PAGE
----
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International Journal of Breast Cancer
Volume 2012 (2012), Article ID 506868, 9 pages
http://dx.doi.org/10.1155/2012/506868
Review Article

Weight Gain, Metabolic Syndrome, and Breast Cancer Recurrence: Are Dietary Recommendations Supported by the Data?

1Department of Radiation Oncology, Kimmel Cancer Center and Jefferson Medical College, Thomas Jefferson University, Philadelphia, PA 19107, USA
2Department of Kinesiology, University of Connecticut, Storrs, CT 06269, USA

Received 27 April 2012; Accepted 27 August 2012

Academic Editor: Anne Rosenberg

Copyright © 2012 Colin E. Champ et al. This is an open access article distributed under the Creative Commons Attribution License, which permits unrestricted use, distribution, and reproduction in any medium, provided the original work is properly cited.

Abstract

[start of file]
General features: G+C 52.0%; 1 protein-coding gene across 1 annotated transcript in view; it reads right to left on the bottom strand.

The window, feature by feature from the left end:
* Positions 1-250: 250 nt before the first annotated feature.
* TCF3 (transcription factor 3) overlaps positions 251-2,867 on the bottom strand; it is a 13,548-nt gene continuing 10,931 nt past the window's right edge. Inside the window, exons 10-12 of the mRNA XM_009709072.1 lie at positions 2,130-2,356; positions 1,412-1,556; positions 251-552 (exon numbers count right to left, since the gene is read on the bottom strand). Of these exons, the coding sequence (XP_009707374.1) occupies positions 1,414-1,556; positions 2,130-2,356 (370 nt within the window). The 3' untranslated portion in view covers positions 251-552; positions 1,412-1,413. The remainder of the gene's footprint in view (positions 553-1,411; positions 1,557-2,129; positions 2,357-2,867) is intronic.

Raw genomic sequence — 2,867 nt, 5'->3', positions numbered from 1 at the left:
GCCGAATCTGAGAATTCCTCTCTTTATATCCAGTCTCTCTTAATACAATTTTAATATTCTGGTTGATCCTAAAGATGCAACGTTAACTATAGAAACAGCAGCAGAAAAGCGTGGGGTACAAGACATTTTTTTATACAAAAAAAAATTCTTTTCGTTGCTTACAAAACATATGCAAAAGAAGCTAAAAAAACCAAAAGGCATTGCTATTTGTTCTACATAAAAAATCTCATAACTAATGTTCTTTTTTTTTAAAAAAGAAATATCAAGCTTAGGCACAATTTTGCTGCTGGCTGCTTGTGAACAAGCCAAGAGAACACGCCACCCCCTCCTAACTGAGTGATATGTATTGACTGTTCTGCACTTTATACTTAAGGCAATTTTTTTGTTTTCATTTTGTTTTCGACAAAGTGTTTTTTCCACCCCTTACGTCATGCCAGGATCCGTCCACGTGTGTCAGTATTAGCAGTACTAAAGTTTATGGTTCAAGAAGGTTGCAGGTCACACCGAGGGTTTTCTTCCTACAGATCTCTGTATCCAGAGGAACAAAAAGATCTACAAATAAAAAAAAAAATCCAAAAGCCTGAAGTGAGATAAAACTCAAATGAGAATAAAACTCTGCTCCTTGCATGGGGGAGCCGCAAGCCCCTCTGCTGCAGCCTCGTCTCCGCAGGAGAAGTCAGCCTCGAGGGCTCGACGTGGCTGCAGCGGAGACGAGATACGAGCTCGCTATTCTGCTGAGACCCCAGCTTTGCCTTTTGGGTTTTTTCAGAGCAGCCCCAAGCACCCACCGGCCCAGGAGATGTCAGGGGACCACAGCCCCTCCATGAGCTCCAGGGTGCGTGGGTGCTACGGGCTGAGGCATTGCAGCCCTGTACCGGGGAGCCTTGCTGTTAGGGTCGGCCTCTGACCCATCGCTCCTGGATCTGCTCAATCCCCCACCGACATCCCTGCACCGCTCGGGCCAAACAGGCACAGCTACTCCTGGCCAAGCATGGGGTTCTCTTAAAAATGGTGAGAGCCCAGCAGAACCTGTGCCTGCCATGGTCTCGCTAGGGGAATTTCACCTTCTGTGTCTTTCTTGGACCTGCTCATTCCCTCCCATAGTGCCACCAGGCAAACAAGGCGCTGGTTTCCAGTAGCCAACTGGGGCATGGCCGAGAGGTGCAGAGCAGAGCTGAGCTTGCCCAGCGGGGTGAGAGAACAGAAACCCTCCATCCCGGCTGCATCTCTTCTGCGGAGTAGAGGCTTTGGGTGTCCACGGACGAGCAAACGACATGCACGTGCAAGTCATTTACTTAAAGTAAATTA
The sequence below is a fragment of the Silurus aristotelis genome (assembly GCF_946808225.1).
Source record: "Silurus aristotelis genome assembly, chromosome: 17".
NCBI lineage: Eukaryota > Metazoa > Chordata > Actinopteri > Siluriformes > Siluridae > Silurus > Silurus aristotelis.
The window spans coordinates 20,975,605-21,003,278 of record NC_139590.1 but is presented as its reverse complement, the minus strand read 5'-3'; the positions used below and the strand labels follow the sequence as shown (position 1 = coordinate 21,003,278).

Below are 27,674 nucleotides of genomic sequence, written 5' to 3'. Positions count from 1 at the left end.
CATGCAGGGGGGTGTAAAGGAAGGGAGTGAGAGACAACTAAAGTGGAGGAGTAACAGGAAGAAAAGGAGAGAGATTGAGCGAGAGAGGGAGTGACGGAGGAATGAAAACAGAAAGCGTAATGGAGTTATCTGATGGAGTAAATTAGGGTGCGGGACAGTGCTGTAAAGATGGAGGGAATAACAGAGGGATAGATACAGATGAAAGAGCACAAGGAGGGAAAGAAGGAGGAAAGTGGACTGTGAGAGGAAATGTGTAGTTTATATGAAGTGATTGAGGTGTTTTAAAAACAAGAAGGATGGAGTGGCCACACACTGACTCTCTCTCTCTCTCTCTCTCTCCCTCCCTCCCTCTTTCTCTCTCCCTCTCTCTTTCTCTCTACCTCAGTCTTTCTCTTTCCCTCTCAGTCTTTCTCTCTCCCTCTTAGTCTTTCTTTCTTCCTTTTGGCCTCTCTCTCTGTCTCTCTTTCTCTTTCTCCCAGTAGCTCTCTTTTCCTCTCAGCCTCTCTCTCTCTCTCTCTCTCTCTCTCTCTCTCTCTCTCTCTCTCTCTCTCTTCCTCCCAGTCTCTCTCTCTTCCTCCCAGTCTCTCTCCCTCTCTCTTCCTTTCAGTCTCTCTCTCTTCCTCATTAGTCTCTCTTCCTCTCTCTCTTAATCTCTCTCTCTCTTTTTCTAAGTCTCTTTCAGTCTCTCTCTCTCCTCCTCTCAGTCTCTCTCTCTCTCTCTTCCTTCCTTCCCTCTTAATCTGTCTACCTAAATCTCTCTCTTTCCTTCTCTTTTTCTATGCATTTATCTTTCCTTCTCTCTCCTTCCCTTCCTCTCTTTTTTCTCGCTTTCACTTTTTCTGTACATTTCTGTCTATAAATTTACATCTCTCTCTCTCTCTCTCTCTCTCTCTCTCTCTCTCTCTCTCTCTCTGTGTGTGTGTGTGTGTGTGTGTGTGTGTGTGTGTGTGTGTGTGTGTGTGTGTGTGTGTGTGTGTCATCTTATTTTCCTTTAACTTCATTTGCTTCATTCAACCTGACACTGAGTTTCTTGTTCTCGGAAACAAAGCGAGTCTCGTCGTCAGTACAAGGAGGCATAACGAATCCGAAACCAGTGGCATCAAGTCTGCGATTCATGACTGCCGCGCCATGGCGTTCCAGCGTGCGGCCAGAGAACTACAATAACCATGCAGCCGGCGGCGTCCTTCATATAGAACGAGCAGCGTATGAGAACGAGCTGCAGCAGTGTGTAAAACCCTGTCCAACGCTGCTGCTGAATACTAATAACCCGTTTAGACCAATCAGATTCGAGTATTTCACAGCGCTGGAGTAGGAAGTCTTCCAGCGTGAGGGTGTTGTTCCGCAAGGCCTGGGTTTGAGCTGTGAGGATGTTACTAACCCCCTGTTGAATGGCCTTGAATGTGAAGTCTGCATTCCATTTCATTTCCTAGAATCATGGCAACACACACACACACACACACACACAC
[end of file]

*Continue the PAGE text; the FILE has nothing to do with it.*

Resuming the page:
Metabolic syndrome, which can include weight gain and central obesity, elevated serum insulin and glucose, and insulin resistance, has been strongly associated with breast cancer recurrence and worse outcomes after treatment. Epidemiologic and prospective data do not show conclusive evidence as to which dietary factors may be responsible for these results. Current strategies employ low-fat diets which emphasize supplementing calories with increased intake of fruit, grain, and vegetable carbohydrate sources. Although results thus far have been inconclusive, recent randomized trials employing markedly different dietary strategies in noncancer patients may hold the key to reducing multiple risk factors in metabolic syndrome simultaneously which may prove to increase the long-term outcome of breast cancer patients and decrease recurrences. Since weight gain after breast cancer treatment confers a poor prognosis and may increase recurrence rates, large-scale randomized trials are needed to evaluate appropriate dietary interventions for our breast cancer patients.